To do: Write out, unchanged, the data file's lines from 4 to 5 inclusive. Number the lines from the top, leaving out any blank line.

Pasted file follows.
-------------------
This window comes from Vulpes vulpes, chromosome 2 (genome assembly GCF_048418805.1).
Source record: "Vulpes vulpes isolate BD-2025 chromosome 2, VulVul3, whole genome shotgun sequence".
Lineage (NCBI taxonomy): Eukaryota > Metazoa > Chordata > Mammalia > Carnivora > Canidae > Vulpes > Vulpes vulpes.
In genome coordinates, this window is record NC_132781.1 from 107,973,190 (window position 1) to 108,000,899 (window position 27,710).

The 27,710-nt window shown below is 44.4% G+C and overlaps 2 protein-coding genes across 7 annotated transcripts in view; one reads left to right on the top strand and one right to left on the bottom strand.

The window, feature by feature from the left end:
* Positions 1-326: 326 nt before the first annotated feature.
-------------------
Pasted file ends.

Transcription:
In genome coordinates, this window is record NC_132781.1 from 107,973,190 (window position 1) to 108,000,899 (window position 27,710).

The 27,710-nt window shown below is 44.4% G+C and overlaps 2 protein-coding genes across 7 annotated transcripts in view; one reads left to right on the top strand and one right to left on the bottom strand.